Old, wet story for Augusta


AUGUSTA, Ga. -- If major golf championships are typically marathons, the Masters has again become an Ironman. For the second straight year, the final day of the season's first major will be decided over more than 18 holes.

In most cases, a lot more.

Thunderstorms postponed play yesterday at Augusta National in the third round of the 70th Masters by more than four hours, and several players, including second-round leader Chad Campbell, barely got onto the soggy course.

When play was suspended by darkness at 7:40 p.m., the 31-year-old Texan had played just four holes, starting out with two birdies before staggering with two straight bogeys to see a three-stroke lead going into the day all but erased.

At 6-under-par through 40 holes, Campbell leads Tim Clark of South Africa and journeyman Rocco Mediate by one stroke. Defending champion Tiger Woods, 2004 champion Phil Mickelson and Padraig Harrington of Ireland are three behind.

Five other players - two-time U.S. Open champions and South Africans Ernie Els and Retief Goosen, as well as former Masters and two-time PGA champion Vijay Singh, Canada's Stephen Ames, who recently won The Players Championship, and Fred Couples, another former TPC winner, are four back.

That means the top five players in the world are all within four strokes of Campbell, who is ranked 20th.

"It's going to be tough, but I don't think winning any major is easy," said Campbell, who went down to the final hole of the 2003 PGA Championship at Oak Hill before losing by two strokes to Shaun Micheel. "It's going to be a bit tougher walking this course."

The resumption of the third round at 8 a.m. today means that most in contention will have at least 27 holes remaining and several will have to play more. Woods finished his front nine, as did Ames and Goosen. Campbell, Mediate and Singh have 32 holes left, Mickelson and Els 31 and Harrington 30.

A year ago, Woods came into Sunday having played the same number of holes - 45 - and trailing Chris DiMarco, who had also played 45, by four strokes. By the time they teed off for the final round later in the day, Woods led by three after finishing a binge of birdies that at one point reached seven straight.

After stumbling slightly at the end of the final round, Woods would go on to beat DiMarco in a sudden-death playoff.

"Last year, we went 54 holes on the weekend, but last year was last year," said Woods. "I've got to take it one shot at a time. I wish I was more under par. You know with this golf course, with no wind, guys are going to be making birdies. You know you're going to make birdies out there with the greens so soft."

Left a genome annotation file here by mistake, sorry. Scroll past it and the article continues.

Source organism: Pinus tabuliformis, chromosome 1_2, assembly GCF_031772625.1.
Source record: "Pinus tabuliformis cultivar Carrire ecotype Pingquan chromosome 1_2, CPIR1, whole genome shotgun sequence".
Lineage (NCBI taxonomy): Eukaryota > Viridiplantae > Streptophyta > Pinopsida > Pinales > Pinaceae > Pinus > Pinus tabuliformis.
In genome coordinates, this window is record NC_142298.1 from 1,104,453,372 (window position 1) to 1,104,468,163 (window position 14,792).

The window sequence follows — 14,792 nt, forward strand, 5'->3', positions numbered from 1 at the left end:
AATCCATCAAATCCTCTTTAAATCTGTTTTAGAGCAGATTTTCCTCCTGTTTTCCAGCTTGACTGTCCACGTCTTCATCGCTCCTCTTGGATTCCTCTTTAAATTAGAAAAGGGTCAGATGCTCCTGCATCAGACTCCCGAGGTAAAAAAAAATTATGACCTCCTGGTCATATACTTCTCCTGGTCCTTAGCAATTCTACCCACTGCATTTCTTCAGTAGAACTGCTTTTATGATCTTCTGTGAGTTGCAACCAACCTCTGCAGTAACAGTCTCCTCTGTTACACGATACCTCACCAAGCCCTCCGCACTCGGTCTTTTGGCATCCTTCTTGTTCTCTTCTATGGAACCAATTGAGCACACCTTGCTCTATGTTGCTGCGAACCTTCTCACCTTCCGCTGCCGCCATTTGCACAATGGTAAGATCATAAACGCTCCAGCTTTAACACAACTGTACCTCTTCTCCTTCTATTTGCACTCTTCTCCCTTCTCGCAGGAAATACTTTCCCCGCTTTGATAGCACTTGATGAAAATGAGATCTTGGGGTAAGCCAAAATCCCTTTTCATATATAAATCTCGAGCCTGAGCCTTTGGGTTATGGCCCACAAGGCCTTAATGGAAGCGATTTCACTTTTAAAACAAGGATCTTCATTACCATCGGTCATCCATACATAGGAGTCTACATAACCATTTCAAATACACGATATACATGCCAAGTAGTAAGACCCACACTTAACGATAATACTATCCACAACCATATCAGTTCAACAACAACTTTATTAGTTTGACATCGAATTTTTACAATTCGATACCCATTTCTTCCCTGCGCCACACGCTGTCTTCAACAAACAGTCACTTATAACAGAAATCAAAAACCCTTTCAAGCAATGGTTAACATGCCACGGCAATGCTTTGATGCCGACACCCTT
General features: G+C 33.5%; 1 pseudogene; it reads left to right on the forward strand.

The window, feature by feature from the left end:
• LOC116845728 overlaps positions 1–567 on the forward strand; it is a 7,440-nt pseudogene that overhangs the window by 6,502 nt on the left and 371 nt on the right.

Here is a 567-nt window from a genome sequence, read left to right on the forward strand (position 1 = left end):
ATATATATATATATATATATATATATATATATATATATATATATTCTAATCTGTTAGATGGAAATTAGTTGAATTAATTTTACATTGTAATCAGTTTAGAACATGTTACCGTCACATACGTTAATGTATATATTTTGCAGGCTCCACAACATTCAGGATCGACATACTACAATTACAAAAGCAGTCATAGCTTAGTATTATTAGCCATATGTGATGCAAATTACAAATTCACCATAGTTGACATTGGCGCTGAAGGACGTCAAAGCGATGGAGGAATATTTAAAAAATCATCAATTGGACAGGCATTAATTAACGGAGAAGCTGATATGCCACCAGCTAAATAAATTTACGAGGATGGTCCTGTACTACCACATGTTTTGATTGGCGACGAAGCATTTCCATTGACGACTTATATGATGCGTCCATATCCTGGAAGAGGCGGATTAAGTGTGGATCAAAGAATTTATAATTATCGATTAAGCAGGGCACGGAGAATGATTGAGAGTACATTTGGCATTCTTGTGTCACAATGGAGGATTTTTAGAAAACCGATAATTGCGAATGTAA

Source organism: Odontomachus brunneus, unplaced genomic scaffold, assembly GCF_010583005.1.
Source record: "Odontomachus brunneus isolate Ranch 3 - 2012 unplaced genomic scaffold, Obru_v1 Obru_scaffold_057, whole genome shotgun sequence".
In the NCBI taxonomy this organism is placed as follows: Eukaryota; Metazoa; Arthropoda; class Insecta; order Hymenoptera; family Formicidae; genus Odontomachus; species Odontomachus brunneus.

Mickelson started out with three straight birdies, but like Campbell, bogeyed his last two holes. Clark made up the most ground, picking up three strokes in the five holes he played. Mediate made two birdies, as did Woods and Ames. Els made a birdie and a bogey, and Singh closed with a bogey after three straight pars.

Campbell doesn't seem intimidated by the names and reputations of those in close pursuit. The top five players in the world have combined to win six Masters and 20 majors, including four Masters and 10 majors by the 30-year-old Woods.

"Obviously, those guys do have a lot more major experience, with the wins," said Campbell, who has won three times, most recently at this year's Bob Hope Chrysler Classic. "But you know, I'd like to start somewhere."

Mediate, who has won five times in a 21-year career, knows that the back problems that have plagued him since 1994 could present some difficulty today, given how many holes he has left to play.

"I'll crawl around here if I have to," said Mediate, 43. "I'm not going to stop unless you pull me out of here. It's going to be a long day. It's going to be a tough day. I'm looking forward to it."

Admittedly, Mediate and others not named Woods, Singh, Mickelson, Els or Goosen will have to play the round - or more - of their careers.

"I have to do something real special the next 33 holes to win this golf tournament, whereas some of the bigger guns have to pretty much play a nice solid round of golf," said Mediate, who hasn't won since 2002.

"Phil is right there. He's close. Tiger is always close. As long as he's upright, he's close. So if those guys go out and play a good round, it's going to be tough to beat them, even though I'm a few ahead of them."

Mediate, who is paired with Campbell for the third round, doesn't think his playing partner will implode.

"He's very, very calm," said Mediate. "He hit a couple of shots that were slightly off and got killed for them. But he's going to be around. He's not going anywhere, that guy. He's really, really, really good."

Campbell doesn't think the long day will favor such players as Woods, Singh and Goosen, who are in better physical shape than Campbell, Mickelson, Els (coming back from knee surgery last year) and Mediate.

"I would say it's more mental than physical, actually," said Campbell, who is listed conservatively at 210 pounds. "It's going to be tough walking around many times, but when you're in contention, you really don't think about that. It's not like we have to run. That might be a different story."


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